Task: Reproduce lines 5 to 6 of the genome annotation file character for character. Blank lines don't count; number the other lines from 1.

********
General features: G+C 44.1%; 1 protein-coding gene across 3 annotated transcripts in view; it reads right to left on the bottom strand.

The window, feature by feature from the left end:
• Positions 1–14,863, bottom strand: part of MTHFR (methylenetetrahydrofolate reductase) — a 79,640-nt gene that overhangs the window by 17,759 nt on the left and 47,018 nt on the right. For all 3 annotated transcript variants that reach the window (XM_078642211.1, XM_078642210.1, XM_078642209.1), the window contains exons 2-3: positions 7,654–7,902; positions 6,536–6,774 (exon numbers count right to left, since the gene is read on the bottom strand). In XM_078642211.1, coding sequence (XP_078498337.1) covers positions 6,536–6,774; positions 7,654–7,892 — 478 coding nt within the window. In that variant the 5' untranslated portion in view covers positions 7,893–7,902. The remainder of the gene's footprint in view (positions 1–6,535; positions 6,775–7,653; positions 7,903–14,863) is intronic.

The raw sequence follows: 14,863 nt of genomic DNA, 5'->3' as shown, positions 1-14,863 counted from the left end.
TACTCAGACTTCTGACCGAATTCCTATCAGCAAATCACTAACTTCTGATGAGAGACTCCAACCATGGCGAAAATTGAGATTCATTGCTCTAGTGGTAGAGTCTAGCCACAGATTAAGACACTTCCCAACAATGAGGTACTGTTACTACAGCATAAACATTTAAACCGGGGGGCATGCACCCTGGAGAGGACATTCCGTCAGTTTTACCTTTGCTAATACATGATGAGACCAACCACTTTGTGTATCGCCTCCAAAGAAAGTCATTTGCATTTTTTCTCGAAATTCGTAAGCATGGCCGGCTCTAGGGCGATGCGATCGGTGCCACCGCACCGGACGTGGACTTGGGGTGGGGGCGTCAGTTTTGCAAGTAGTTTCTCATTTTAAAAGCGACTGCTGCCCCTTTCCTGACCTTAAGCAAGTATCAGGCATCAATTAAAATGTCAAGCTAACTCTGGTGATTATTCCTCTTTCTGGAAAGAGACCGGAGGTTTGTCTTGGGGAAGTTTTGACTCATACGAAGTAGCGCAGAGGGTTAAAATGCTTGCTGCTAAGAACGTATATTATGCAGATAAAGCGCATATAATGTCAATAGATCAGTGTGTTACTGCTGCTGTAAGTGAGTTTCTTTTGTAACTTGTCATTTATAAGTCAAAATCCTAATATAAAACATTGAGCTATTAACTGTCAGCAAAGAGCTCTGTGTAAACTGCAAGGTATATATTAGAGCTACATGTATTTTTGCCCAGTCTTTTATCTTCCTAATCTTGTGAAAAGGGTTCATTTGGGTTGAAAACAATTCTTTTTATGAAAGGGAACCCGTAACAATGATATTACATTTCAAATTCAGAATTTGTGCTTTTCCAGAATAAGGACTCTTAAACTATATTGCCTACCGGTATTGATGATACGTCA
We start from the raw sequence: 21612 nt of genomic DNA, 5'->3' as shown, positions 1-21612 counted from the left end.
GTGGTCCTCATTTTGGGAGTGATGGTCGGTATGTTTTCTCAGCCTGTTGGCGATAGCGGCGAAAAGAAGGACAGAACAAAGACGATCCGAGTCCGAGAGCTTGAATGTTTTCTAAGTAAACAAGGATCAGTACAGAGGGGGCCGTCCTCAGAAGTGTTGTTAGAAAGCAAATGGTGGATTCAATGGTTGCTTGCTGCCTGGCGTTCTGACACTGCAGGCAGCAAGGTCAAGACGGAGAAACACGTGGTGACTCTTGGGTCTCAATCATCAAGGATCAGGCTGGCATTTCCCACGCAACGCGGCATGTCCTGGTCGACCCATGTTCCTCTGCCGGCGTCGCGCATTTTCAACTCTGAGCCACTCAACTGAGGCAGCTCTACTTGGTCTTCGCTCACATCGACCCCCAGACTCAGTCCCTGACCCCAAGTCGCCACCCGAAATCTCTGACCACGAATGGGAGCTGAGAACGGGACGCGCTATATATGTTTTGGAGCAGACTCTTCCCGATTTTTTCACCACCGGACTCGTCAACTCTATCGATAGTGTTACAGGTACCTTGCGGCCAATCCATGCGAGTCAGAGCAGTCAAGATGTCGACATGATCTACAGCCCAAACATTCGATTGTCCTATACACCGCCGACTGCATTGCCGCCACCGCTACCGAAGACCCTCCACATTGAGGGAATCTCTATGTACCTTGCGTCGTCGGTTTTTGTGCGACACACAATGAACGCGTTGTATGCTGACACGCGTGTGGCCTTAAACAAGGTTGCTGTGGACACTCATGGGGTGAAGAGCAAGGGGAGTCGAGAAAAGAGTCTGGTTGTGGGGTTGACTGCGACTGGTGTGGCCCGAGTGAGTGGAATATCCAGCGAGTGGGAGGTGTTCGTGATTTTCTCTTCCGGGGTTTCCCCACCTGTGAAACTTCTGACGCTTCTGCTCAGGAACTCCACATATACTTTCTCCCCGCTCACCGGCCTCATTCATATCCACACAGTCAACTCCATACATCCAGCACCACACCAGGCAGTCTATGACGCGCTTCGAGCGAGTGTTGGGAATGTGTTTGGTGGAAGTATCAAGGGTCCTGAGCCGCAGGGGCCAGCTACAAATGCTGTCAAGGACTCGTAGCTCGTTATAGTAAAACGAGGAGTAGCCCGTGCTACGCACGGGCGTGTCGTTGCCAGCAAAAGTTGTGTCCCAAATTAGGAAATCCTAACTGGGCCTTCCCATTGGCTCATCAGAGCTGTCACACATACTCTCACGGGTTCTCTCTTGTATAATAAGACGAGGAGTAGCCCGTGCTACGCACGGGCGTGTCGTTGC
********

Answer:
TACTCAGACTTCTGACCGAATTCCTATCAGCAAATCACTAACTTCTGATGAGAGACTCCAACCATGGCGAAAATTGAGATTCATTGCTCTAGTGGTAGAGTCTAGCCACAGATTAAGACACTTCCCAACAATGAGGTACTGTTACTACAGCATAAACATTTAAACCGGGGGGCATGCACCCTGGAGAGGACATTCCGTCAGTTTTACCTTTGCTAATACATGATGAGACCAACCACTTTGTGTATCGCCTCCAAAGAAAGTCATTTGCATTTTTTCTCGAAATTCGTAAGCATGGCCGGCTCTAGGGCGATGCGATCGGTGCCACCGCACCGGACGTGGACTTGGGGTGGGGGCGTCAGTTTTGCAAGTAGTTTCTCATTTTAAAAGCGACTGCTGCCCCTTTCCTGACCTTAAGCAAGTATCAGGCATCAATTAAAATGTCAAGCTAACTCTGGTGATTATTCCTCTTTCTGGAAAGAGACCGGAGGTTTGTCTTGGGGAAGTTTTGACTCATACGAAGTAGCGCAGAGGGTTAAAATGCTTGCTGCTAAGAACGTATATTATGCAGATAAAGCGCATATAATGTCAATAGATCAGTGTGTTACTGCTGCTGTAAGTGAGTTTCTTTTGTAACTTGTCATTTATAAGTCAAAATCCTAATATAAAACATTGAGCTATTAACTGTCAGCAAAGAGCTCTGTGTAAACTGCAAGGTATATATTAGAGCTACATGTATTTTTGCCCAGTCTTTTATCTTCCTAATCTTGTGAAAAGGGTTCATTTGGGTTGAAAACAATTCTTTTTATGAAAGGGAACCCGTAACAATGATATTACATTTCAAATTCAGAATTTGTGCTTTTCCAGAATAAGGACTCTTAAACTATATTGCCTACCGGTATTGATGATACGTCA
We start from the raw sequence: 21612 nt of genomic DNA, 5'->3' as shown, positions 1-21612 counted from the left end.